Human cloning has been used to create stem cells from adults for the first time, in a breakthrough which could lead to tissue and organs being regrown.
Using the cloning technique that produced Dolly the sheep in 1996, researchers were able to turn adult human skin cells into stem cells, which can grow into any type of tissue in the body.
They even used the cells of a 75-year-old man, raising the prospect of body parts being regenerated in old age.
The advance could lead to new tissue-transplant operations for a range of debilitating disorders, such as Parkinson’s disease, multiple sclerosis, heart disease and spinal cord injuries.
Last year, a team created stem cells from the skin cells of babies, but it was unclear whether it would work in adults.
However, a team of scientists from the Research Institute for Stem Cell Research at CHA Health Systems in Los Angeles and the University of Seoul said they had achieved the same result with two men, one aged 35, the other the 75-year-old.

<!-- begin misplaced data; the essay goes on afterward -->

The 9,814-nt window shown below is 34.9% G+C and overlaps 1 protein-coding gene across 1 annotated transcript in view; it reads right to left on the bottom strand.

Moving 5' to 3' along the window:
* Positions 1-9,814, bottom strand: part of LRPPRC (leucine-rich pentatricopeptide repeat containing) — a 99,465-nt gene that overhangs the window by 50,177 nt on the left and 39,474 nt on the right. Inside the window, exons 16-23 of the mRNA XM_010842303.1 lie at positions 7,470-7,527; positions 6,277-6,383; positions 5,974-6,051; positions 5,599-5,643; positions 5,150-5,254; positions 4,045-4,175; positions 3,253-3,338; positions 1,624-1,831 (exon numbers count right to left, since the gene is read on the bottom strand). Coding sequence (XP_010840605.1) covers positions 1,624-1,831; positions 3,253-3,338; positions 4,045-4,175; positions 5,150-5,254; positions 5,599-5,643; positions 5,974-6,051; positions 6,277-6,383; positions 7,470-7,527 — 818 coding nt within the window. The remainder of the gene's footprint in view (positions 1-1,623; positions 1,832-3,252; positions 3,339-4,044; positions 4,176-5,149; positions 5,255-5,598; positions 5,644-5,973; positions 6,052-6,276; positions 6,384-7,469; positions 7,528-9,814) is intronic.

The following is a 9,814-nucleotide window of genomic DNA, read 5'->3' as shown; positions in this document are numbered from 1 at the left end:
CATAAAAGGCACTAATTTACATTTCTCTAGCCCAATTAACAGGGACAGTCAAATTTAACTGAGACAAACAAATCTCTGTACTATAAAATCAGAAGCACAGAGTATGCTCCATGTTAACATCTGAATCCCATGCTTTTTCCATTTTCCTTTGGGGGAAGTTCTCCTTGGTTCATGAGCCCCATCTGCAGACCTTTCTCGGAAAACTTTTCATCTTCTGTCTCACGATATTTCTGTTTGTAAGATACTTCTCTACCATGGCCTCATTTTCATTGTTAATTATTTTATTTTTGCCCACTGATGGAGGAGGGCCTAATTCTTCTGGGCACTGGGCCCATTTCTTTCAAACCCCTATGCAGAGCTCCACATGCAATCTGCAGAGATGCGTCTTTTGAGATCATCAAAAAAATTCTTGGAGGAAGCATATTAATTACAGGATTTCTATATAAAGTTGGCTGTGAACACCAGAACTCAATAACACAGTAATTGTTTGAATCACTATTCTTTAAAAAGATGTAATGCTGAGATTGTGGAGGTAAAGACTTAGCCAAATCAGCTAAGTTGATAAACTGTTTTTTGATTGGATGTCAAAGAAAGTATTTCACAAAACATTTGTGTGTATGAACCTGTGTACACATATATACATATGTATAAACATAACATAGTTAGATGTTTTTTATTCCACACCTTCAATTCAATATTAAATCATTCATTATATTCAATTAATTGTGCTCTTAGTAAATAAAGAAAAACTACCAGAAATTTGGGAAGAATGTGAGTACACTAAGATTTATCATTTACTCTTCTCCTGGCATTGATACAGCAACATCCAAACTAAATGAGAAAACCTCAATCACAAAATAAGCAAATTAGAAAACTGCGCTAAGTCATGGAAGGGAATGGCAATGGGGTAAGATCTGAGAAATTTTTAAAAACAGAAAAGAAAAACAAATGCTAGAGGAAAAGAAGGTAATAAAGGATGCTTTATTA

“The proportion of diseases you can treat with lab-made tissue increases with age. So if you can’t do this with adult cells it is of limited value,” said Robert Lanza, co-author of the research, which was published in the journal Cell Stem Cell.
The technique works by removing the nucleus from an unfertilized egg and replacing it with the nucleus of a skin cell. An electric shock causes the cells to divide until they form a “blastocyst,” a small ball of a few hundred cells.
In IVF, a blastocyst is implanted into the womb, but with the new technique the cells would be harvested to create other organs or tissues.
The breakthrough is likely to reignite the debate about the ethics of creating human embryos for medical purposes and the possible use of the same technique to produce cloned babies — which is illegal in Britain.